Luxembourg votes to loosen COVID-19 restrictions. Luxembourg’s parliament voted to loosen restrictions on Friday as the country slowly dropped restrictions aimed at curbing the spread of the coronavirus pandemic which has killed more than 800 people.
The new rules will apply until 12 June and will allow restaurants and cafes currently forced to close at 6pm to stay open until 10pm. Indoor seating will also be allowed for those who can present a negative COVID-19 test. (Anne Damiani | EURACTIV.fr)
UK AND IRELAND
UK’s pubs, restaurants to start serving indoors. Restaurants and pubs in the UK will start serving customers indoors and some foreign travel returns on Monday as part of the latest stage of easing COVID-19 restrictions. Read more.
DUP Leader: ‘Aggressive’ Irish government damaging cross-border relations. Newly-elected DUP leader Edwin Poots has accused the Irish government of damaging cross-border relations over their backing of the Northern Ireland Protocol, the Irish Times has reported. Read more.
NORDICS AND BALTICS
Finnish football fans asked not to travel to support national team. The Finnish Institute for Health and Welfare (THL) is making a plea to the supporters of the country’s national football team Eagle-Owls to support them from home rather than travel abroad to attend the game, and this despite it being the first time in history the team made it the UEFA European Championship finals taking place this summer. Read more.
In other news, the four-day debate on the EU recovery package in the Finnish parliament came to an end Saturday. The parliament officially announced on Sunday that the vote will take place Tuesday afternoon, with approval requiring a two-thirds majority.
The vote was initially supposed to be held last Wednesday but was postponed due to marathon speeches held by the populist Finns Party MPs, including Sebastian Tynkkynen, who stayed in the speaker bowl for a record 8.5 hours. (Pekka Vänttinen | EURACTIV.com)
Half of Italy’s under-35s still live with their parents. The majority of people in Italy below the age of 35 earn less than €10,000 a year, with half of them still living with their parents, according to a survey carried out by EURES and the National Youth Council presented on Monday (17 May). Read more.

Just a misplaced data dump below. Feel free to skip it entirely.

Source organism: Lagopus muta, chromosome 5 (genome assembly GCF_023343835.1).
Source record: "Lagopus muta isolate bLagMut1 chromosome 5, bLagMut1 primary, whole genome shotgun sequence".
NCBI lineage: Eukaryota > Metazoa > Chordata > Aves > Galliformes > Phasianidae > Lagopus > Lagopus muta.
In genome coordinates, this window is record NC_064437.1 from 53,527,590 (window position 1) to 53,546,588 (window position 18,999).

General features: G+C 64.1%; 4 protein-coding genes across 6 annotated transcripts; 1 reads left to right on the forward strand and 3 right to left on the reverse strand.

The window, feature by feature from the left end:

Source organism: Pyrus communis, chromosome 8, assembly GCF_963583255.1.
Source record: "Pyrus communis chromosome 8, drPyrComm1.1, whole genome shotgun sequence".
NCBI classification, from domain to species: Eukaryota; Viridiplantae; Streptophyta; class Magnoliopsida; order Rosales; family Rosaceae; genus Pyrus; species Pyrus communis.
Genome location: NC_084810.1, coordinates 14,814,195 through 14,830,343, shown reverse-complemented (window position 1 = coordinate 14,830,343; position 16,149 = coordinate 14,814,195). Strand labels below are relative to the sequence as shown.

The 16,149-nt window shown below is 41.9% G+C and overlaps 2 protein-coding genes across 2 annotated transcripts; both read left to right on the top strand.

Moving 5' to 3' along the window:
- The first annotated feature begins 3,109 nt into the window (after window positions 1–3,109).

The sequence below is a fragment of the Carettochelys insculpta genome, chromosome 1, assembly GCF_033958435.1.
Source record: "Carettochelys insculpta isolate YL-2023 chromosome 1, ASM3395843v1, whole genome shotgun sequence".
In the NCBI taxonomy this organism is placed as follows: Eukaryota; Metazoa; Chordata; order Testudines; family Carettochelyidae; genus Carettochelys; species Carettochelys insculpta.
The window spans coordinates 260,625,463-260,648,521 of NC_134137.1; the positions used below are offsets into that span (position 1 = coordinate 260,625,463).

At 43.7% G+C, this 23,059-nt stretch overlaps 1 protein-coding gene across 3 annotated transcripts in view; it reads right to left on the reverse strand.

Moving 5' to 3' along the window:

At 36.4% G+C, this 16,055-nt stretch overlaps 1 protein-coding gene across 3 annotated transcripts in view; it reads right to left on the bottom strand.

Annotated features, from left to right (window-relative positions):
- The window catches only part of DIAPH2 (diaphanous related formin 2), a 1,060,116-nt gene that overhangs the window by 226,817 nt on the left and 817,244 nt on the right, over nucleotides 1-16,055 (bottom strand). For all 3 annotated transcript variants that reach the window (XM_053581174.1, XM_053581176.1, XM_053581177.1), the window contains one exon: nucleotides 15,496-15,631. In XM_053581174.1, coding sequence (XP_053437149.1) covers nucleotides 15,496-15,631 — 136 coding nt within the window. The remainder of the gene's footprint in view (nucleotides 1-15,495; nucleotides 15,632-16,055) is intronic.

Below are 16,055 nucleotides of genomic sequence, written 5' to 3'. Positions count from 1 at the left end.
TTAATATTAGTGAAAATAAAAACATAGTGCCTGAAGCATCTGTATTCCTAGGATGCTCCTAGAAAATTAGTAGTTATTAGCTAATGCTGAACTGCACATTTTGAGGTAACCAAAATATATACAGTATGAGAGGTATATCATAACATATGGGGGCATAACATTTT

In other news, a judge in Sicily has dismissed the case against the right-wing leader of the Northern League and former interior minister, Matteo Salvini, who was charged for refusing for six days to let 174 migrants and refugees disembark from an Italian Navy ship in 2019. (Daniele Lettig | EURACTIV.it)
Spanish government admits to mistakes in early pandemic. The Spanish government has admitted it made mistakes in the early days of the pandemic in a report by the National Security body, Spanish media reported. Read the full story.
MEP: EU-funded Turkish coastguard vessels targeted FRONTEX. Turkish coastguard vessels acquired with EU funding entered Greek territorial waters off the island of Chios on 26 and 27 April and tried to ram two Frontex vessels, in violation of international law and rules, Cypriot MEP Costas Mavrides (S&D – DIKO) has said. More.
Budapest mayor announces prime minister run. The Hungarian capital’s mayor Gergely Karácsony has confirmed his widely expected candidacy for the pre-election of opposition parties for the prime ministerial post. Read more.